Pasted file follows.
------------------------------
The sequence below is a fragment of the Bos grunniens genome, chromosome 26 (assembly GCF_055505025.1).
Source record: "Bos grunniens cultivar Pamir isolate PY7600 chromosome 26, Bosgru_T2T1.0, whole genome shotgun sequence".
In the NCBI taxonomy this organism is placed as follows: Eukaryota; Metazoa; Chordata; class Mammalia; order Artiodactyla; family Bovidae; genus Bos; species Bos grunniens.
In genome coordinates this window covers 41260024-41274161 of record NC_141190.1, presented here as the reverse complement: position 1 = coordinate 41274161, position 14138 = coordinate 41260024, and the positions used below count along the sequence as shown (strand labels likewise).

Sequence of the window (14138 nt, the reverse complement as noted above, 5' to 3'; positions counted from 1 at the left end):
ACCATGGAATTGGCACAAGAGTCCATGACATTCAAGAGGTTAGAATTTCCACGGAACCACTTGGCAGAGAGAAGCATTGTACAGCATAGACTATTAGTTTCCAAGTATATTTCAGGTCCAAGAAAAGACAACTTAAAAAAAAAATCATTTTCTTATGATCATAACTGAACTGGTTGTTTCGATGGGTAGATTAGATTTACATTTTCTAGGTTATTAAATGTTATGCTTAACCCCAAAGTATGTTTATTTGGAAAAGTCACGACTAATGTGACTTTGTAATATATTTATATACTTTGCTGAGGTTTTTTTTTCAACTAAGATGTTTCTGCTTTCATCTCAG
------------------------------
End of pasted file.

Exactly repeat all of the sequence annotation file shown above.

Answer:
The sequence below is a fragment of the Bos grunniens genome, chromosome 26 (assembly GCF_055505025.1).
Source record: "Bos grunniens cultivar Pamir isolate PY7600 chromosome 26, Bosgru_T2T1.0, whole genome shotgun sequence".
In the NCBI taxonomy this organism is placed as follows: Eukaryota; Metazoa; Chordata; class Mammalia; order Artiodactyla; family Bovidae; genus Bos; species Bos grunniens.
In genome coordinates this window covers 41260024-41274161 of record NC_141190.1, presented here as the reverse complement: position 1 = coordinate 41274161, position 14138 = coordinate 41260024, and the positions used below count along the sequence as shown (strand labels likewise).

Sequence of the window (14138 nt, the reverse complement as noted above, 5' to 3'; positions counted from 1 at the left end):
ACCATGGAATTGGCACAAGAGTCCATGACATTCAAGAGGTTAGAATTTCCACGGAACCACTTGGCAGAGAGAAGCATTGTACAGCATAGACTATTAGTTTCCAAGTATATTTCAGGTCCAAGAAAAGACAACTTAAAAAAAAAATCATTTTCTTATGATCATAACTGAACTGGTTGTTTCGATGGGTAGATTAGATTTACATTTTCTAGGTTATTAAATGTTATGCTTAACCCCAAAGTATGTTTATTTGGAAAAGTCACGACTAATGTGACTTTGTAATATATTTATATACTTTGCTGAGGTTTTTTTTTCAACTAAGATGTTTCTGCTTTCATCTCAG